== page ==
Professional Development Opinion

Advice for Educators Wanting to be Principals -- Part One

By Larry Ferlazzo — September 15, 2013 10 min read
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(This is Part One in a multi-part series)

Last week’s question was:

What advice would you give someone who is interested in becoming a principal?

This is Part One in a multi-part series. I’ve received many reader contributions, which I’ll be including in a post next week. However, there is always room for more!

This week’s guest responses come from Lyn Hilt, Joe Mazza, and Cheryl James-Ward. I’ll be posting answers from others on Thursday.

But before we get to the thoughts of today’s three guests, I’d like to share a few comments of my own. Though I have never been the principal of a school, I have been a teacher for ten years and was a community organizer during the previous nineteen years. I think there are many similarities between being a successful principal and being a successful organizer, and here is the advice I would offer to both:

* Recognize the importance and value of relational power (power “with”) instead of unilateral power (power “over”). Power is not a finite pie -- being committed to sharing leadership with teachers, classified staff, students and parents doesn’t mean you will have less power. Instead, it means that the whole pie will get bigger and more opportunities and possibilities will be created for everybody. Yes, have a vision, but invite others to modify it and make it their own.

* Be relationship-focused, rather than being task-focused.
Emphasizing relationships means we listen more than we talk; we invite people to think through things with us instead of just selling what we believe is best; we think long-term rather than short-term.

* Be an agitator instead of an irritator. Agitators challenge others to act on what they say they want and believe. Irritators challenge people to act on what the irritators say they want and believe.

* Be a “talent scout” -- a developer and generator of leaders -- and don’t just create a “cult of personality” around yourself. This doesn’t mean “dumping” tasks that you don’t want to do on others. It does mean learning the interests, hopes and dreams of teachers, staff, parents and others; taking them seriously; and thinking through how you can be a mentor to help them be successful.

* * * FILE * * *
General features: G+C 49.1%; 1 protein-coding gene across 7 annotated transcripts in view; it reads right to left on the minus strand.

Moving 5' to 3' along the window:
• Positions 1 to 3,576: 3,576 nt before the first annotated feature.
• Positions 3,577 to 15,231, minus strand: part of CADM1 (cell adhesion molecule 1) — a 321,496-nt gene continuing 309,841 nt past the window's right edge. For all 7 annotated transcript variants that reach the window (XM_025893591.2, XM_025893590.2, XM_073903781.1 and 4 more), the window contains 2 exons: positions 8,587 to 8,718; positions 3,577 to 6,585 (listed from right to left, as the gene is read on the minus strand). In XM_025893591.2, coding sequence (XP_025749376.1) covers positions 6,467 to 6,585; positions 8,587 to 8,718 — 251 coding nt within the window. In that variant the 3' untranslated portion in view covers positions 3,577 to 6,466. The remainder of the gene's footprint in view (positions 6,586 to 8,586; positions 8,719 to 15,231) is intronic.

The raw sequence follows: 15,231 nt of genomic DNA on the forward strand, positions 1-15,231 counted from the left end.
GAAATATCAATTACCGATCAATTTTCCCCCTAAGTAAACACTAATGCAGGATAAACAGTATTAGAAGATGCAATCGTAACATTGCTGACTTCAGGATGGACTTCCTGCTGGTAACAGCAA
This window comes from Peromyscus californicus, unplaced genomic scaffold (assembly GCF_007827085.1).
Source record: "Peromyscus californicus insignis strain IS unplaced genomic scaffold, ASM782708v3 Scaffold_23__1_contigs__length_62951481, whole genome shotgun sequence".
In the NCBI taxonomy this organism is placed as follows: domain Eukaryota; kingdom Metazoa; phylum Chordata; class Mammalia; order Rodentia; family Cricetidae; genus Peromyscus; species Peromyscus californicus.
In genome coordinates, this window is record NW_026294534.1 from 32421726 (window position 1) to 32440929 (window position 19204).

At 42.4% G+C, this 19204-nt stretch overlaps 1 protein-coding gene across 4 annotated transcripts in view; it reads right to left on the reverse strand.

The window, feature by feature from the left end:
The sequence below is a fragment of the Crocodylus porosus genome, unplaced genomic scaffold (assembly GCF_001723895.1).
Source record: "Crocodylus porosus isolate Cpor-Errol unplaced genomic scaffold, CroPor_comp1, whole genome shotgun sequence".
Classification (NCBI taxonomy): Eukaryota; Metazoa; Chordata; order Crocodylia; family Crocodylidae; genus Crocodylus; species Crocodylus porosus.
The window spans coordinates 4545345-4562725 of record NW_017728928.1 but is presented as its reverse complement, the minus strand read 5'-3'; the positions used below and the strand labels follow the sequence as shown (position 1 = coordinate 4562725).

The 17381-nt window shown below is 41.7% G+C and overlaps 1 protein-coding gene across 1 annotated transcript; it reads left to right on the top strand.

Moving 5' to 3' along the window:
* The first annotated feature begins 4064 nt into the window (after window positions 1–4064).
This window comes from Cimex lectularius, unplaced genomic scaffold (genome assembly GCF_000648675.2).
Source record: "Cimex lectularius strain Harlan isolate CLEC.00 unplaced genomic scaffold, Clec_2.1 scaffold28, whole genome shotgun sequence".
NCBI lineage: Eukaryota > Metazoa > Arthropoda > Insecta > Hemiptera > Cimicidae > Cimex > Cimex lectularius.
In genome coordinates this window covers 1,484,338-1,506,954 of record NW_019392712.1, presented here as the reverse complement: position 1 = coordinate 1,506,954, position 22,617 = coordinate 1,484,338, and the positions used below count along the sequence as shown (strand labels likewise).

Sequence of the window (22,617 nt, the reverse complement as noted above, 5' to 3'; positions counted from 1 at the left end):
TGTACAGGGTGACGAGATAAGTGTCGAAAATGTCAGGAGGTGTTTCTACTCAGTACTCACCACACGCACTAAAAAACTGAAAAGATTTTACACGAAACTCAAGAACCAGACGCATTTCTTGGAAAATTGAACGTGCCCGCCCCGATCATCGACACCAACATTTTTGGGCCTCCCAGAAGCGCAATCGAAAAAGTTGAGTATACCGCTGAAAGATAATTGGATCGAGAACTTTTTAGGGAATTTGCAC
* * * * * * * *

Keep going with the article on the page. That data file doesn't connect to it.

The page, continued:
* Emphasize conversation instead of communication.
The word “conversation” comes from Latin root of “to keep company with, to live with” -- In other words, it’s a reciprocal relationship. The word “communication” comes from Latin root meaning “to inform.” -- it’s one way.

And now it’s time for today’s guests:

Response From Lyn Hilt

Lyn Hilt is an elementary instructional technology integrator and former elementary school principal. You can read more about Lyn’s thoughts on leadership, connected learning, and more by visiting her blog, Learning In Technicolor:

Our schools need great principals. Our children deserve great principals.

Research indicates that quality principals matter: a successful principal has the ability to lead school improvement efforts, cultivate a positive school climate, and help design and ensure quality learning opportunities for children. Principals are second only to teachers as the school factor that most impacts student learning. The principal can be the heart and soul of the learning organization.

So, you want to be a principal? Good for you.

Before taking the leap, (to the “dark side,” some teachers might say - don’t listen to them), I ask you to seriously consider the following.

Do you love working with kids? Is the reason you’re entering administration because you want to broaden the reach of your leadership efforts and touch the lives of more children? Are you willing to make children’s needs a priority above the needs of adults? Do you envision the most enjoyable parts of a principal’s day lunches in the cafeteria, supervising recesses, conversing with students, and joining in activities in the classroom? If so, then you’re going to be a great principal.

Do you love being a teacher?
Principals are teachers, first and foremost. While some principals have the privilege of maintaining an official teaching course load, others have to make a concerted effort to immerse themselves daily in teaching and learning. Teachers will want you to walk the walk. Don’t just describe what good teaching looks like. Show them what good teaching looks like.